A lazy man works twice as hard, and according to Issa Rae, a procrastinating woman will secure twice the bag. The 34-year-old Insecure creator recently spoke at POPSUGAR's Play/Ground event and spilled the secret sauce on how to be a self-made mogul from the ground-up and honey, we are taking notes.
Here are three things we learned about being a boss and creating a successful career from scratch.
Embrace Your Doubt
One thing that keeps Issa Rae focused and overflowing with ideas is self-doubt. Issa pointed out that it's important to know your worth, but it's also important to stay on your toes. Pressure makes diamonds, and Issa Rae applies that pressure all damn day:
"Doubting myself is what drives me. A part of me hates being underestimated but loves to be underestimated because I'm driven by proving people wrong. That's the Capricorn in me. 'Oh, you don't think I can do this? Let me show you.' There's so much fun in that."
Never Limit Yourself
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The most important thing to have when on the chaotic quest to achieving your wildest dreams is intention. God has blessed us all with a number of talents, and it's a total waste of his gifts to only focus on one. According to Issa Rae, as she continues to progress in her career, she never limits herself when it comes to what's next. She said:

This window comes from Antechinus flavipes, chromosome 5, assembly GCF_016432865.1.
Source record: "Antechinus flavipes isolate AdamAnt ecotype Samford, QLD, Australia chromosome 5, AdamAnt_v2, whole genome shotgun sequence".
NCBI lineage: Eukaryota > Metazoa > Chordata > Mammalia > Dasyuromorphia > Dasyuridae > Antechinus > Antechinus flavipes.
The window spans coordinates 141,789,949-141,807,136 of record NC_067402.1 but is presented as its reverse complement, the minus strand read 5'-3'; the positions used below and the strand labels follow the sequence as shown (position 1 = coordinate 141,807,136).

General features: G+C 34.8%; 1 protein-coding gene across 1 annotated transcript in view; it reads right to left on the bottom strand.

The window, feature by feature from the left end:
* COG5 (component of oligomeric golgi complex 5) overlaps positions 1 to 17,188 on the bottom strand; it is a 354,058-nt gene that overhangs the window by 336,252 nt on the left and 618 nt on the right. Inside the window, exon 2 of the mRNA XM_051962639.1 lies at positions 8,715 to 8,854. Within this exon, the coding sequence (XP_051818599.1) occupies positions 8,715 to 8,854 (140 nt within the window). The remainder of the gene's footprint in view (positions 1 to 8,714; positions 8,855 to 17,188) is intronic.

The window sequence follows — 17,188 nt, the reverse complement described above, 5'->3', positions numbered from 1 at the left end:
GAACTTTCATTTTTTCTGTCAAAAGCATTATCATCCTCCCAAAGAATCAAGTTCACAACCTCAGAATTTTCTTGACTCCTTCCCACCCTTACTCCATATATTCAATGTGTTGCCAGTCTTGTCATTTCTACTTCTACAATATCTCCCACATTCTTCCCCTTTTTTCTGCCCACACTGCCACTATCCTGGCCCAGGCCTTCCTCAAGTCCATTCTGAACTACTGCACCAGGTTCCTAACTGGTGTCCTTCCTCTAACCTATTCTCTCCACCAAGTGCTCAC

"I always think about what I want to do next. I want to be able to create other people's projects, finance other people's projects, have a studio, [and] do things outside of entertainment. I don't like being limited. That is my worst nightmare. I want to be able to flex other muscles and see what else I can do."
It's OK To Procrastinate
All work and no play makes me a very dull girl, and an even sh*ttier writer. To Issa, part of her secret to overcoming a creative block is allowing herself at least one day every week to let her mind wander. She said:
"I allow myself one day a week to procrastinate because it's inevitable. Allowing myself a procrastination day makes me really, really want to work the next day because I'm like, 'Oh, I wasted a whole day' … And I'm just really more driven."
Refuse To Fall Prey To The Con Of Comparison
Procrastinating on a big deadline is much different than taking the time to clock out altogether. Self-care isn't a luxury, issa necessity, and Issa says she is adamant about making time to chill out sometimes. Log out of social media, put your phone on do no disturb, and be proud of what you've accomplished lately.
Constantly being "plugged in" can cause you to fall victim to the con of comparison, and Issa Rae shared that she can totally relate. During the chat, Issa shared the one piece of advice she would give to herself:
"I would tell her to chill — to stop comparing herself to other people. I compare myself a lot to others. Sometimes, we feel like, 'Why is that not my opportunity?' But what's meant for you is meant for only you. You get anxious. You feel like everybody's surpassing you, and everybody's doing better than you are. That's just not the case. Everybody has their own journey, and your journey is yours."
Read everything Issa had to say a POPSUGAR's Play/Ground here!